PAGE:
To an autoclave equipped with mechanical stirrer was charged 880 g. (1 mole) bleached refined lard and 154.5 g. (1.5 moles) diethylene triamine. The stirred mixture was heated under a nitrogen atmosphere of 260° to 280°F. for 4 hours.
The diamidoamine intermediate was then cooled to 200°F. and 151 g. (2.6 moles) propylene oxide was added at 190° to 210°F. After propylene oxide addition, the propylated material had a color of only Gardner Hellige 2+.
To 1120 g. of propoxylated material was added 130 g. isopropanol, and at 130° to 150°F. 174 g. (1.38 moles) of dimethyl sulfate was added with good agitation. An additional amount of isopropanol was added to give a finished quaternary compound of 90% solids.
To an autoclave equipped with mechanical stirrer was charged 777 g. (1.17 moles) refined coconut oil and 180 g. (1.75 moles) diethylene triamine. The stirred mixture was heated under a nitrogen atmosphere at 260° to 280°F. for 4 hours.
The diamidoamine intermeditate was then cooled to 200°F. and 244 g. (4.2 moles) propylene oxide was added at 190° to 210°F.. After propylene oxide addition, mixture was cooked an additional 2 hours at 190° to 210°F..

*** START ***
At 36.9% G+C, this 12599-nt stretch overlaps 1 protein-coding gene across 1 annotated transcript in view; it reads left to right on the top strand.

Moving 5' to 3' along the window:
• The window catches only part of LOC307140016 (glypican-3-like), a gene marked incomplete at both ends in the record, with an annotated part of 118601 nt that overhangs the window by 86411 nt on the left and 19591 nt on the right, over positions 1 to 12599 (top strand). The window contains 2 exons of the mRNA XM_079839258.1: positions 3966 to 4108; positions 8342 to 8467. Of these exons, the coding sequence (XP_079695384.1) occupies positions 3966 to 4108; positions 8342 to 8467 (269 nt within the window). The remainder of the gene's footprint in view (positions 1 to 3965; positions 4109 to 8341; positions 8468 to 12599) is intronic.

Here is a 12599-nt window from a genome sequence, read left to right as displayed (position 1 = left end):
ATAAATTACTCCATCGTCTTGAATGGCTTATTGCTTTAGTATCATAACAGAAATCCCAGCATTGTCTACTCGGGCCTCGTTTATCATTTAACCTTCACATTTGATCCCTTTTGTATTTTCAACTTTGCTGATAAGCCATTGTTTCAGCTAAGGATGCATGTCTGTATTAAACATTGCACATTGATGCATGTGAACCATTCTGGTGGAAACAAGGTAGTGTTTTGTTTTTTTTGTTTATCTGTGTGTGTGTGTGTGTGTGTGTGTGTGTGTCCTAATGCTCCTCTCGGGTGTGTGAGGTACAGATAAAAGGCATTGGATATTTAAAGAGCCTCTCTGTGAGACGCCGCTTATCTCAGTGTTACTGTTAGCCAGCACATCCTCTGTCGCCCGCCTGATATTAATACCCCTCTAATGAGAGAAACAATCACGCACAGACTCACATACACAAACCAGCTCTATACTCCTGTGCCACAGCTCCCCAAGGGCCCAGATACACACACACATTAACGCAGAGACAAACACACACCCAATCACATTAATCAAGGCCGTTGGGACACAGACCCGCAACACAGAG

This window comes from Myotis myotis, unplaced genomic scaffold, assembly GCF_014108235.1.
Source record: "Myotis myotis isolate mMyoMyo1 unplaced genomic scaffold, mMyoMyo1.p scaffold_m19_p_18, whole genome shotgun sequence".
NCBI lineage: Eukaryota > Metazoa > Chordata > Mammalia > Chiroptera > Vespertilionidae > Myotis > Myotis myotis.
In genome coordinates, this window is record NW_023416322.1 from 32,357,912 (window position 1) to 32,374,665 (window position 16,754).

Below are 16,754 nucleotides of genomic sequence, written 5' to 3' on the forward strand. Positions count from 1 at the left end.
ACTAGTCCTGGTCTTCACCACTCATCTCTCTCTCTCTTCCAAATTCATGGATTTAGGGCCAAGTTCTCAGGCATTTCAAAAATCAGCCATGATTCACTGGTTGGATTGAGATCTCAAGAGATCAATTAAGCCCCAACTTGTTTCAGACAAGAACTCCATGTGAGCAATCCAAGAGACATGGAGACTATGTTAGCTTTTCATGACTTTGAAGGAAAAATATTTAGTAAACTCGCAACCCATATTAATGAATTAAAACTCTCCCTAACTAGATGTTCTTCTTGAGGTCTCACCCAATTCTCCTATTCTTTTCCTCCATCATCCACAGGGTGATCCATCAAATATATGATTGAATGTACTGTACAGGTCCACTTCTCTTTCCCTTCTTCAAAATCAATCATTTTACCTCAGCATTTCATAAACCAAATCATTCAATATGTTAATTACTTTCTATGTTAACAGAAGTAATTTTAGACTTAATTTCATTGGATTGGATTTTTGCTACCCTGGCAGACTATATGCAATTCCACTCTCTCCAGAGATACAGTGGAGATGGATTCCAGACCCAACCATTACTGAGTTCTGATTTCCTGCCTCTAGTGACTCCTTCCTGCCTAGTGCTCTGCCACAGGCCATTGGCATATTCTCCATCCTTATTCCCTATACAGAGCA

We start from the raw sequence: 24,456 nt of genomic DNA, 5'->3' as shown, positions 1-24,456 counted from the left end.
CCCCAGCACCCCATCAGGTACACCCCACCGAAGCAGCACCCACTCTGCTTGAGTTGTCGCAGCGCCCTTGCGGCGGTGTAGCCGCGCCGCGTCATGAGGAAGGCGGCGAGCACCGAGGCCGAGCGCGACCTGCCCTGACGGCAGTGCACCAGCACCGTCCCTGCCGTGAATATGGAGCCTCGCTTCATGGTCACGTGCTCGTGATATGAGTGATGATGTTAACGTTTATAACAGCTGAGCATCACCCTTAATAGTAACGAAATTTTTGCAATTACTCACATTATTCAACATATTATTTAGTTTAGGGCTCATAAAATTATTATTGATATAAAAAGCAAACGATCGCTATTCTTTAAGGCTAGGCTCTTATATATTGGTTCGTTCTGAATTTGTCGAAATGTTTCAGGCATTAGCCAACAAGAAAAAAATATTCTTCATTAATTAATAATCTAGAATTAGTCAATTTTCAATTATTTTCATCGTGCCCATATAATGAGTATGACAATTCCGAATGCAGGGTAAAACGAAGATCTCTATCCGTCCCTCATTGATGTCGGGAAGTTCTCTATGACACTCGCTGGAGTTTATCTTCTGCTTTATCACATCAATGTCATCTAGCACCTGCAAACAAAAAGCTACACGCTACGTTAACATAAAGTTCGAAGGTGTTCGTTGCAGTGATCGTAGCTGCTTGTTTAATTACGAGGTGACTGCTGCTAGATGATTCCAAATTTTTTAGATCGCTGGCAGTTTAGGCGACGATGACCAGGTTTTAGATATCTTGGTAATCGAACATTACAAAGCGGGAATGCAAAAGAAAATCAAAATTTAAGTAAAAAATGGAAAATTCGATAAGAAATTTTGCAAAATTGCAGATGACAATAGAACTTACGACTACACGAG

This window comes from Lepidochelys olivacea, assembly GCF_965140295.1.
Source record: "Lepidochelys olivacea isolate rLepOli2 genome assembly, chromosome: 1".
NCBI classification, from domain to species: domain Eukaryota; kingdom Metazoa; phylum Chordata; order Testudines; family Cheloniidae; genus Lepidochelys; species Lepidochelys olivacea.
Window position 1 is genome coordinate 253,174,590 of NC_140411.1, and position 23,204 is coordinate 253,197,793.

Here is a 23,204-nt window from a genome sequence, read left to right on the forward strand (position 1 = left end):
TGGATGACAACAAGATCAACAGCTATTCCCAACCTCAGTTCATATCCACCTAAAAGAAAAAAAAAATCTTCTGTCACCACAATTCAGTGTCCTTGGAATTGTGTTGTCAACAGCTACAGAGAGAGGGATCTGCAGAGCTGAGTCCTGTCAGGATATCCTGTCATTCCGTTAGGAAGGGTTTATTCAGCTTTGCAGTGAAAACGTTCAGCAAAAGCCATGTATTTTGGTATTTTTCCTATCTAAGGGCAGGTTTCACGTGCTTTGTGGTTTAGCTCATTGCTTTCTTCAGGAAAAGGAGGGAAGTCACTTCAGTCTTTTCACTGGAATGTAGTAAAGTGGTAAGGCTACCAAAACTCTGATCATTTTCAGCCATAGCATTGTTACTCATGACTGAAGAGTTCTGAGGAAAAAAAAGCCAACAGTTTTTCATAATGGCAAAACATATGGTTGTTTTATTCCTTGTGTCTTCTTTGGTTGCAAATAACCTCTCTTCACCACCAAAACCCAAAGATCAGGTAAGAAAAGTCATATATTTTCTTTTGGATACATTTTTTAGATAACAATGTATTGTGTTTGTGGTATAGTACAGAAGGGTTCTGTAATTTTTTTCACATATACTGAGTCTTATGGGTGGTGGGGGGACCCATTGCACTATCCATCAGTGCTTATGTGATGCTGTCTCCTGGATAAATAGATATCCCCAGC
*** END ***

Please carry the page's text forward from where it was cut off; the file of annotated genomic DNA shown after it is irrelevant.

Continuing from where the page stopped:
To 1142 g. of the propoxylated material was added 140 g. of isopropanol, and at 130° to 150°F. 200 g. (1.59 moles) of dimethyl sulfate was added with good agitation. An additional amount of isopropanol was added to give a finished quaternary compound of 90% solids.
In a small pilot plant run, 1840 No. of bleached tallow and 325 No. of diethylene triamine were charged to a reactor and heated at 260° to 280°F. for 4 hours.
Product was then cooled to 200°F. and 250 No. of isopropanol was added, followed by addition of 300 No. of propylene oxide at 180° to 220°F., using approximately 1.6 moles of propylene oxide to 1 mole of amido amine.
After propylene oxide addition was completed, the reaction mixture was cooled to 120° to 140°F. and 400 No. of dimethyl sulfate was added within the 120° to 140°F. range. This product was a yellow liquid with a Gardner Hellige color of 5+ a solid content of 90.5 and a pH at 10% in IPA water solution of 5.0.